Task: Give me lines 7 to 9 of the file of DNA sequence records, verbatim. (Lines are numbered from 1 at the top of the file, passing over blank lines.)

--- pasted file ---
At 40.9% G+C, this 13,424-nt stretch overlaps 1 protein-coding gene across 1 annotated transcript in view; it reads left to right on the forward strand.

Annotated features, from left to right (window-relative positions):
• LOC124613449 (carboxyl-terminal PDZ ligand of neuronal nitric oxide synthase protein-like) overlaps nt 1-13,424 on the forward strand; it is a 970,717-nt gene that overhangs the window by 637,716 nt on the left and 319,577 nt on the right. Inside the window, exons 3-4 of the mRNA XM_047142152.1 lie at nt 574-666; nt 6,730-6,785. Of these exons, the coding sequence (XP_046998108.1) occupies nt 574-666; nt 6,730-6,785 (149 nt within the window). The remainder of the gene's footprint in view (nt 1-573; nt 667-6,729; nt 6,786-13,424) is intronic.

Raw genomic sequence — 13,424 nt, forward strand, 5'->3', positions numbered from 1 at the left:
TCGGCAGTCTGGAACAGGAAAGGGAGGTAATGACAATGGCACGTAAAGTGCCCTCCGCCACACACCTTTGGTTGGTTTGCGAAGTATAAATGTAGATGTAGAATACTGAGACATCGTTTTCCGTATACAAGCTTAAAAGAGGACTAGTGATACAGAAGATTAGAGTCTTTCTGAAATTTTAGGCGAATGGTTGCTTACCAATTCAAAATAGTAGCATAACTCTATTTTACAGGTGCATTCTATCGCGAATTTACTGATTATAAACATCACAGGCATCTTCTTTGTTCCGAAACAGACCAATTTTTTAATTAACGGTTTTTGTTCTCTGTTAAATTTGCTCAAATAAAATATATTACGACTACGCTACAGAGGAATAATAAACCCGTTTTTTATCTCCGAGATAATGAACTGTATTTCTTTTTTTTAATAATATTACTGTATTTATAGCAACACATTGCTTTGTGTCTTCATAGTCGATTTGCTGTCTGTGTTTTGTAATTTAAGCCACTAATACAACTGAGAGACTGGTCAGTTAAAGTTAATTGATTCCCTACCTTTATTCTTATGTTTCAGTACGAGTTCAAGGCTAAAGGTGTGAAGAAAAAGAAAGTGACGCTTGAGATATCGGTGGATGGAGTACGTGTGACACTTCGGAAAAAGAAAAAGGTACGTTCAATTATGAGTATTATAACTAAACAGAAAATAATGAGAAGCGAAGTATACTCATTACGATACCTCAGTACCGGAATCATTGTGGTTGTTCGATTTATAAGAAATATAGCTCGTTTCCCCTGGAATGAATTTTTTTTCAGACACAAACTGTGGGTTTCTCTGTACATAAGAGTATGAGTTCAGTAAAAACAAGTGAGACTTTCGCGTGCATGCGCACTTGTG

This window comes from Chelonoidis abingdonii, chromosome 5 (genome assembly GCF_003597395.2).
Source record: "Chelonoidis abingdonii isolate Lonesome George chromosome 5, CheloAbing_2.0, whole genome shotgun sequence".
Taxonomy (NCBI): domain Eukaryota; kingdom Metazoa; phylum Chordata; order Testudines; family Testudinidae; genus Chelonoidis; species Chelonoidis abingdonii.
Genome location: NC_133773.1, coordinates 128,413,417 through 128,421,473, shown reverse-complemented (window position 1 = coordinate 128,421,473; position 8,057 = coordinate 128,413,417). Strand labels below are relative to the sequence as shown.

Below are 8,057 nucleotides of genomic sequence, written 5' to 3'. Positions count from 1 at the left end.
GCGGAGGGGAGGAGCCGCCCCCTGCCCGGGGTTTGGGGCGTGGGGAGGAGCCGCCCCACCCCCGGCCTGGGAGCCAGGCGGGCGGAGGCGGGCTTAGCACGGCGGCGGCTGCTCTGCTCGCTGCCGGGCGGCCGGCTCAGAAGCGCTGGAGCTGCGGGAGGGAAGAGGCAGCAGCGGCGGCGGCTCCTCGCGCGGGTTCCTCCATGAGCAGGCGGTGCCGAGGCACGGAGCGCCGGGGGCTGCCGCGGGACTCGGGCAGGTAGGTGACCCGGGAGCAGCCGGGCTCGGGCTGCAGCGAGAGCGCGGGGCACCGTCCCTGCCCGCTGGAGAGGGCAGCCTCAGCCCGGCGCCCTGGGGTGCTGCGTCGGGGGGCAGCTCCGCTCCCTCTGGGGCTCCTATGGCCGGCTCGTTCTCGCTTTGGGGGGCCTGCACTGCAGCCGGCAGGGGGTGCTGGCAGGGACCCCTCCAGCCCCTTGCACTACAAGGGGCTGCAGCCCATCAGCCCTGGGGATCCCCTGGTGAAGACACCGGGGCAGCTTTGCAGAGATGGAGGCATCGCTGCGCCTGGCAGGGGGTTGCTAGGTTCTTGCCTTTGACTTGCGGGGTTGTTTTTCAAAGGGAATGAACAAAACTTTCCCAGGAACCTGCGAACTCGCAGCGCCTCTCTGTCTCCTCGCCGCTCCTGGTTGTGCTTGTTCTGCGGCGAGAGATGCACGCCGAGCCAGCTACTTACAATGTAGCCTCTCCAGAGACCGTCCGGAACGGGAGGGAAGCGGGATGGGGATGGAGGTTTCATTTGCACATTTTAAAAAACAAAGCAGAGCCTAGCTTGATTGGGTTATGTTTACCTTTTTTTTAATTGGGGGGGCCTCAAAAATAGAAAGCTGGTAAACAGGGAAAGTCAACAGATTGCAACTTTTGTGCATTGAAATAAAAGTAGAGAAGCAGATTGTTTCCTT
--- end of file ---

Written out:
Source record: "Chelonoidis abingdonii isolate Lonesome George chromosome 5, CheloAbing_2.0, whole genome shotgun sequence".
Taxonomy (NCBI): domain Eukaryota; kingdom Metazoa; phylum Chordata; order Testudines; family Testudinidae; genus Chelonoidis; species Chelonoidis abingdonii.
Genome location: NC_133773.1, coordinates 128,413,417 through 128,421,473, shown reverse-complemented (window position 1 = coordinate 128,421,473; position 8,057 = coordinate 128,413,417). Strand labels below are relative to the sequence as shown.